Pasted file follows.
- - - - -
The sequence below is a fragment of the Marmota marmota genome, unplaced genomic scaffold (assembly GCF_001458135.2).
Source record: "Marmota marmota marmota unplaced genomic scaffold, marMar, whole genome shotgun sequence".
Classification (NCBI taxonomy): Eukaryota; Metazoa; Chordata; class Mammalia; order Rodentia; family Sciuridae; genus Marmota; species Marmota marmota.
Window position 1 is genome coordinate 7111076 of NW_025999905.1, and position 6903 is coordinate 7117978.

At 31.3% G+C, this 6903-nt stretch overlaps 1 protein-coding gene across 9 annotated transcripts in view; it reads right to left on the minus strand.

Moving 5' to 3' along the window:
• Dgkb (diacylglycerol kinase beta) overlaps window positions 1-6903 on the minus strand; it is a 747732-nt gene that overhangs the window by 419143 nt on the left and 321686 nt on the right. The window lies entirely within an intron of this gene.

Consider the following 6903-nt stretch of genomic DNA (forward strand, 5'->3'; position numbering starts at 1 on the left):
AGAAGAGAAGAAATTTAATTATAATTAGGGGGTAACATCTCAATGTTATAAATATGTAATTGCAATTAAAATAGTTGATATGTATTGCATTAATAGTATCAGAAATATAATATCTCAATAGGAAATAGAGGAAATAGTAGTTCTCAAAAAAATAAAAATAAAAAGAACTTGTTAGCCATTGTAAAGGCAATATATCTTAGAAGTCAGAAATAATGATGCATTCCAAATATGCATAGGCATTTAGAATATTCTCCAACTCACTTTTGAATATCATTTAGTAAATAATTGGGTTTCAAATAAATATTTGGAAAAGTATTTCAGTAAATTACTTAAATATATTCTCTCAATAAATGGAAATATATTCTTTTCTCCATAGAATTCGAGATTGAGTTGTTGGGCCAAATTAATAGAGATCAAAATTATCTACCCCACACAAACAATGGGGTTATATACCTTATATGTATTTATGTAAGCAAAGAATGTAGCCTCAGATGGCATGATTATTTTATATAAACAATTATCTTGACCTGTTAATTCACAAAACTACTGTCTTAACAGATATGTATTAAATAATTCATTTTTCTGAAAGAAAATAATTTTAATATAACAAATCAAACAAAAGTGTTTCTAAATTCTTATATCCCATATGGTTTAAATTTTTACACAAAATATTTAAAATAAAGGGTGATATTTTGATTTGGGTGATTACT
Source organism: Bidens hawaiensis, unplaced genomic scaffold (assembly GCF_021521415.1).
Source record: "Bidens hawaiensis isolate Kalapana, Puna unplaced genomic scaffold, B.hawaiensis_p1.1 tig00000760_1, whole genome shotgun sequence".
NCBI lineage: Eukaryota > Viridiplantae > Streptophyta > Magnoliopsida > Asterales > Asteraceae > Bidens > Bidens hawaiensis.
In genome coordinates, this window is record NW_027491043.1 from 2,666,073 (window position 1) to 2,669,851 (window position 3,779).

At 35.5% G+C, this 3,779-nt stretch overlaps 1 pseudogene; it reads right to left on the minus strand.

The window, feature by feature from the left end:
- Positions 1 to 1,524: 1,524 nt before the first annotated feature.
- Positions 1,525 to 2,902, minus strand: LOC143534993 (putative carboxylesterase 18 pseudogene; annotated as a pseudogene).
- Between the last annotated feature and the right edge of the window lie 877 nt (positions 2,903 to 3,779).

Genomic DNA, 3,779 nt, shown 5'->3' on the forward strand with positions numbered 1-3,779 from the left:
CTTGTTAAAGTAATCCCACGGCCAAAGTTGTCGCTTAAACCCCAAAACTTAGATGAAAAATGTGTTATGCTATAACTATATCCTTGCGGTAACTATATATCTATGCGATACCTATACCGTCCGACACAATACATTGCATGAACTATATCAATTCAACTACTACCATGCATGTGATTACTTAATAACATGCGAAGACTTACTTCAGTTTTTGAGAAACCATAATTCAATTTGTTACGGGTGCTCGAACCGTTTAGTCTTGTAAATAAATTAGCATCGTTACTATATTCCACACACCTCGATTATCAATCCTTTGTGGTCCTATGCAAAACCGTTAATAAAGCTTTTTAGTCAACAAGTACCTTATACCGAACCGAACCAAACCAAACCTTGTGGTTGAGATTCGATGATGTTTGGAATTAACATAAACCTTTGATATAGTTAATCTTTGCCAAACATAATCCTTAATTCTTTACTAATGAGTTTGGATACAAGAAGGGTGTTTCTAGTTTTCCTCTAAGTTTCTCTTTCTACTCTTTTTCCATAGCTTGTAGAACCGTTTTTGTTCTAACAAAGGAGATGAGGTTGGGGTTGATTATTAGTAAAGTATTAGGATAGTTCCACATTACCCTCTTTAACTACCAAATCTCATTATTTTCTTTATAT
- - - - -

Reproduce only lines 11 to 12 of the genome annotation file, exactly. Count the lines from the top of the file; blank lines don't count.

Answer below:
Source record: "Bidens hawaiensis isolate Kalapana, Puna unplaced genomic scaffold, B.hawaiensis_p1.1 tig00000760_1, whole genome shotgun sequence".
NCBI lineage: Eukaryota > Viridiplantae > Streptophyta > Magnoliopsida > Asterales > Asteraceae > Bidens > Bidens hawaiensis.